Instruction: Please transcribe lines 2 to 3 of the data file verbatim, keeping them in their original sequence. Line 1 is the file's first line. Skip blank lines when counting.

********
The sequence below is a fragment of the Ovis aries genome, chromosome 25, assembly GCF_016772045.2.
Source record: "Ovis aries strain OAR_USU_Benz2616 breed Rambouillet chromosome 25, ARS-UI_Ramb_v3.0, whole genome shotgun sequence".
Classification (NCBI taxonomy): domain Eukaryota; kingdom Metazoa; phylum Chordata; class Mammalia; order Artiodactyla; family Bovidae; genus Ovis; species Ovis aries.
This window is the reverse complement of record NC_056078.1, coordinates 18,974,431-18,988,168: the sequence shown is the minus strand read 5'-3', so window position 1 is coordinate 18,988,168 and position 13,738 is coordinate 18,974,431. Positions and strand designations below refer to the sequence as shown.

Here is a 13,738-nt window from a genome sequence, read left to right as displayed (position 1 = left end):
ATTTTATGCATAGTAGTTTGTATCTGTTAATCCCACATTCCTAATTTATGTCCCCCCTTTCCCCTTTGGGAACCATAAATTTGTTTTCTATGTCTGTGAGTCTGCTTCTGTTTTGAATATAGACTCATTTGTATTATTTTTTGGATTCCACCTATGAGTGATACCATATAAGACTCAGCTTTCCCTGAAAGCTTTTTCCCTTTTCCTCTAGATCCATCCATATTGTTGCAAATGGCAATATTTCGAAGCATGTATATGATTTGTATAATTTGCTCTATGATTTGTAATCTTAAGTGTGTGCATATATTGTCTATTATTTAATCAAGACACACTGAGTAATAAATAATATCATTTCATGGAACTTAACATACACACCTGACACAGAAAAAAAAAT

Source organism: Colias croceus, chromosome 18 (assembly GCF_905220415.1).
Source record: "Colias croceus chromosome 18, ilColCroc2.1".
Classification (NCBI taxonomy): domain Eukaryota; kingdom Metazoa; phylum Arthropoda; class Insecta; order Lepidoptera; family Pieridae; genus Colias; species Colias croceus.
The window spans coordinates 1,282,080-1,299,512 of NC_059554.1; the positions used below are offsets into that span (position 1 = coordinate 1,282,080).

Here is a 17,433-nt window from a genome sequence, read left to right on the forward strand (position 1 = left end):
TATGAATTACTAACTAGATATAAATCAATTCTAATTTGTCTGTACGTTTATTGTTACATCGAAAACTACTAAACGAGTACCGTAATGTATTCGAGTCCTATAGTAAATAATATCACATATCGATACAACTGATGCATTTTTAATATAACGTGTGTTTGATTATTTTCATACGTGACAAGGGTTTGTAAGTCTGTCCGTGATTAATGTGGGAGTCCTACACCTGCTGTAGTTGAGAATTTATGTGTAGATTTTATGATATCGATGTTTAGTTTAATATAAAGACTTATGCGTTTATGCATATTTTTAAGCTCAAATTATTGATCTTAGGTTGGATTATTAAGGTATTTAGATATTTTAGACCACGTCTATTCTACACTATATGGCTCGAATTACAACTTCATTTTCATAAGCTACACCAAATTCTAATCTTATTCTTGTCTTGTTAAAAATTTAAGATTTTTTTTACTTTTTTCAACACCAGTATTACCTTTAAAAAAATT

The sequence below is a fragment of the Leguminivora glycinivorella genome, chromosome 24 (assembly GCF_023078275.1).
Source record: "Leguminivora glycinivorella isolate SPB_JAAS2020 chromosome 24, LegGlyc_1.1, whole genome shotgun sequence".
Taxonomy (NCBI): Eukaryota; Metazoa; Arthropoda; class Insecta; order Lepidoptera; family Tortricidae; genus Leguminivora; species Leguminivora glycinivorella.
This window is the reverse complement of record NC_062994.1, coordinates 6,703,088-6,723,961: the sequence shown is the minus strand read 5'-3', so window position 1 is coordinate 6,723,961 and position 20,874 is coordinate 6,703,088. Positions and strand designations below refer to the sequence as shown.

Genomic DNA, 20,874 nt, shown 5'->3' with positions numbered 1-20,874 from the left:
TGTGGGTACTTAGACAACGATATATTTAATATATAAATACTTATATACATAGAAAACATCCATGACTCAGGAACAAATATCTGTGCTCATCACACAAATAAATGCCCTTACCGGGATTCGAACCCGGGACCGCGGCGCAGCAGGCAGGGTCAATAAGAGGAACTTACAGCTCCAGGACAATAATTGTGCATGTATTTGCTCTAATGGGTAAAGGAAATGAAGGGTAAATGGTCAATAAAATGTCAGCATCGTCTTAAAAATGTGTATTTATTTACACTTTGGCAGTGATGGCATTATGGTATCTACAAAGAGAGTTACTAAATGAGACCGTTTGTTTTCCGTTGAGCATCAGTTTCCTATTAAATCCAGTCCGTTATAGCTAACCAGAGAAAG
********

Source record: "Ovis aries strain OAR_USU_Benz2616 breed Rambouillet chromosome 25, ARS-UI_Ramb_v3.0, whole genome shotgun sequence".
Classification (NCBI taxonomy): domain Eukaryota; kingdom Metazoa; phylum Chordata; class Mammalia; order Artiodactyla; family Bovidae; genus Ovis; species Ovis aries.